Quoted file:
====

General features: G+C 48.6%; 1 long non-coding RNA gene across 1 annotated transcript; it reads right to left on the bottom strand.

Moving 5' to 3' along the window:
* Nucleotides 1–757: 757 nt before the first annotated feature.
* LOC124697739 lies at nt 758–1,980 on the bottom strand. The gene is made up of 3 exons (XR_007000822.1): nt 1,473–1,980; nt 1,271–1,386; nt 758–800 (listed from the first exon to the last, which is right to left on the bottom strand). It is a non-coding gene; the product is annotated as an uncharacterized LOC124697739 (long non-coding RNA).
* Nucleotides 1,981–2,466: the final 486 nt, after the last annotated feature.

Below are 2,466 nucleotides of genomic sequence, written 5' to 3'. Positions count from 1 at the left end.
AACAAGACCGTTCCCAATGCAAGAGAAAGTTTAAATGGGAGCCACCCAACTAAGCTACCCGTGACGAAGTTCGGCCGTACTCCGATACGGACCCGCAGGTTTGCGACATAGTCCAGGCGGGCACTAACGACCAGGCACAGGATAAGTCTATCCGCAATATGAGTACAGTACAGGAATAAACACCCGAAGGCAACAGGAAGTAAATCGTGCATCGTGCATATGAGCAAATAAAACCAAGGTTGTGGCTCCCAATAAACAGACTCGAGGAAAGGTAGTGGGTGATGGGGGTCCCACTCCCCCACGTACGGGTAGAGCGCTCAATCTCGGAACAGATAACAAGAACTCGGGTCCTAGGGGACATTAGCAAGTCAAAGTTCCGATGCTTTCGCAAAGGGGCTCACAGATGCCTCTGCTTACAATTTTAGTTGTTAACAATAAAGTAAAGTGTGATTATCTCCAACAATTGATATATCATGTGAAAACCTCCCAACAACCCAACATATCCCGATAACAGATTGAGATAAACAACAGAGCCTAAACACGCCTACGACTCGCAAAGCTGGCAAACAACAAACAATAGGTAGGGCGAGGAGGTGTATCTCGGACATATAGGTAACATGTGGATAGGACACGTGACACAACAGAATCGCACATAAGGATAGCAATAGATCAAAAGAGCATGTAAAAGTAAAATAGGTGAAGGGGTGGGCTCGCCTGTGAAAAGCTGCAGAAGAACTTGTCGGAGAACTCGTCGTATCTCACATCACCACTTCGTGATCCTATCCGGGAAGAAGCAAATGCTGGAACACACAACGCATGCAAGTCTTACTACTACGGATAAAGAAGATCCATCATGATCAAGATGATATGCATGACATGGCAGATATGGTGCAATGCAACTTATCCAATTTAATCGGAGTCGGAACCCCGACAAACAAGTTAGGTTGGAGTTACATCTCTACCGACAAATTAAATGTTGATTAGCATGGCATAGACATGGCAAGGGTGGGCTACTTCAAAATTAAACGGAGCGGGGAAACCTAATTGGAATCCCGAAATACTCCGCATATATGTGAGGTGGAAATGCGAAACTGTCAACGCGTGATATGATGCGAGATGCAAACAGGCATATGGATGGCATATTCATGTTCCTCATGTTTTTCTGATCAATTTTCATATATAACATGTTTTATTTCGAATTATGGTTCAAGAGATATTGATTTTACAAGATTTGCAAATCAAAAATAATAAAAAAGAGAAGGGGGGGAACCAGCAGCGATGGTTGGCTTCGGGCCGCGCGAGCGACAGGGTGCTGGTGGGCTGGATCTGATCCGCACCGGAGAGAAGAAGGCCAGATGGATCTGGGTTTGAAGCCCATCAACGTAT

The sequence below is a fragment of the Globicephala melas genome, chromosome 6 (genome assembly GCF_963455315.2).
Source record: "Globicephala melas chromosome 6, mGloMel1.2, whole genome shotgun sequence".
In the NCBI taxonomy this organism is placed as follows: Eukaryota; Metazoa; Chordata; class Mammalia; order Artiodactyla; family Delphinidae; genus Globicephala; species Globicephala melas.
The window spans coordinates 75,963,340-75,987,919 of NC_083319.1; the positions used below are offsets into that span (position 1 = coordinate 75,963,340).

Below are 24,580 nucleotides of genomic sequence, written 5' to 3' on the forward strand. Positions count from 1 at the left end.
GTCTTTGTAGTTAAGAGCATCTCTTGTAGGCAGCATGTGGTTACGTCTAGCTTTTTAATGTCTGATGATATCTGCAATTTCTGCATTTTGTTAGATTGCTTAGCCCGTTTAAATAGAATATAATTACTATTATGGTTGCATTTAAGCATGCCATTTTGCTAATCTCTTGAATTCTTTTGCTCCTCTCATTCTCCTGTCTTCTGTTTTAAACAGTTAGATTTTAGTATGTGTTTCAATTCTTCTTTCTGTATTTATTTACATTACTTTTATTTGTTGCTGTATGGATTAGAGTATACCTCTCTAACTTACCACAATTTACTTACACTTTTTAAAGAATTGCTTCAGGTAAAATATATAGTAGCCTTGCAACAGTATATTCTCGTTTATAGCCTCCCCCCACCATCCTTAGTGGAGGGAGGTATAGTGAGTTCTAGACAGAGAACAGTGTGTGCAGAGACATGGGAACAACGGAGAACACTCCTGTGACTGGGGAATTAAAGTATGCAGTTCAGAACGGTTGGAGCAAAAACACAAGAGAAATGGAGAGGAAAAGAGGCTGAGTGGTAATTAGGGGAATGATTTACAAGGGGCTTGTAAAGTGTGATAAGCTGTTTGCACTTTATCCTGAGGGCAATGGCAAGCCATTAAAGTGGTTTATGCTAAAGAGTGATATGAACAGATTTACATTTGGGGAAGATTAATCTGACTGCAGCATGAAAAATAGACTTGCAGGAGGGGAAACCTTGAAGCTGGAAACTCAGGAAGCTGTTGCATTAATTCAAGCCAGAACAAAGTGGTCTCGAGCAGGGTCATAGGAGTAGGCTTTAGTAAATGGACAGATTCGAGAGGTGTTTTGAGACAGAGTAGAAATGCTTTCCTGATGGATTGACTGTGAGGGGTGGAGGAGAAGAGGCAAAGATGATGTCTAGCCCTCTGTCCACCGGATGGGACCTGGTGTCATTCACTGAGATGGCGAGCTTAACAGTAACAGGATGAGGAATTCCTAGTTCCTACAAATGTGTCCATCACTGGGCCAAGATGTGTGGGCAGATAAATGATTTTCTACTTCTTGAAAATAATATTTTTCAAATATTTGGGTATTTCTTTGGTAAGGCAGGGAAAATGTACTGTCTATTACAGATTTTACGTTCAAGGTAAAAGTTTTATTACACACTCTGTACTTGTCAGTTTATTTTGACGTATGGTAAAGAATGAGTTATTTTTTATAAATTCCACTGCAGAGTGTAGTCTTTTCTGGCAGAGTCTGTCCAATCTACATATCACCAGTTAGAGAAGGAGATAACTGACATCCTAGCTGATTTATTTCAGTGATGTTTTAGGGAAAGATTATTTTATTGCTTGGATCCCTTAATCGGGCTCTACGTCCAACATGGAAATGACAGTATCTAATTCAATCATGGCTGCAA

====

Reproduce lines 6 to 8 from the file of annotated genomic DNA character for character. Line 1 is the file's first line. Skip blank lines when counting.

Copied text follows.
Below are 2,466 nucleotides of genomic sequence, written 5' to 3'. Positions count from 1 at the left end.
AACAAGACCGTTCCCAATGCAAGAGAAAGTTTAAATGGGAGCCACCCAACTAAGCTACCCGTGACGAAGTTCGGCCGTACTCCGATACGGACCCGCAGGTTTGCGACATAGTCCAGGCGGGCACTAACGACCAGGCACAGGATAAGTCTATCCGCAATATGAGTACAGTACAGGAATAAACACCCGAAGGCAACAGGAAGTAAATCGTGCATCGTGCATATGAGCAAATAAAACCAAGGTTGTGGCTCCCAATAAACAGACTCGAGGAAAGGTAGTGGGTGATGGGGGTCCCACTCCCCCACGTACGGGTAGAGCGCTCAATCTCGGAACAGATAACAAGAACTCGGGTCCTAGGGGACATTAGCAAGTCAAAGTTCCGATGCTTTCGCAAAGGGGCTCACAGATGCCTCTGCTTACAATTTTAGTTGTTAACAATAAAGTAAAGTGTGATTATCTCCAACAATTGATATATCATGTGAAAACCTCCCAACAACCCAACATATCCCGATAACAGATTGAGATAAACAACAGAGCCTAAACACGCCTACGACTCGCAAAGCTGGCAAACAACAAACAATAGGTAGGGCGAGGAGGTGTATCTCGGACATATAGGTAACATGTGGATAGGACACGTGACACAACAGAATCGCACATAAGGATAGCAATAGATCAAAAGAGCATGTAAAAGTAAAATAGGTGAAGGGGTGGGCTCGCCTGTGAAAAGCTGCAGAAGAACTTGTCGGAGAACTCGTCGTATCTCACATCACCACTTCGTGATCCTATCCGGGAAGAAGCAAATGCTGGAACACACAACGCATGCAAGTCTTACTACTACGGATAAAGAAGATCCATCATGATCAAGATGATATGCATGACATGGCAGATATGGTGCAATGCAACTTATCCAATTTAATCGGAGTCGGAACCCCGACAAACAAGTTAGGTTGGAGTTACATCTCTACCGACAAATTAAATGTTGATTAGCATGGCATAGACATGGCAAGGGTGGGCTACTTCAAAATTAAACGGAGCGGGGAAACCTAATTGGAATCCCGAAATACTCCGCATATATGTGAGGTGGAAATGCGAAACTGTCAACGCGTGATATGATGCGAGATGCAAACAGGCATATGGATGGCATATTCATGTTCCTCATGTTTTTCTGATCAATTTTCATATATAACATGTTTTATTTCGAATTATGGTTCAAGAGATATTGATTTTACAAGATTTGCAAATCAAAAATAATAAAAAAGAGAAGGGGGGGAACCAGCAGCGATGGTTGGCTTCGGGCCGCGCGAGCGACAGGGTGCTGGTGGGCTGGATCTGATCCGCACCGGAGAGAAGAAGGCCAGATGGATCTGGGTTTGAAGCCCATCAACGTAT

The sequence below is a fragment of the Globicephala melas genome, chromosome 6 (genome assembly GCF_963455315.2).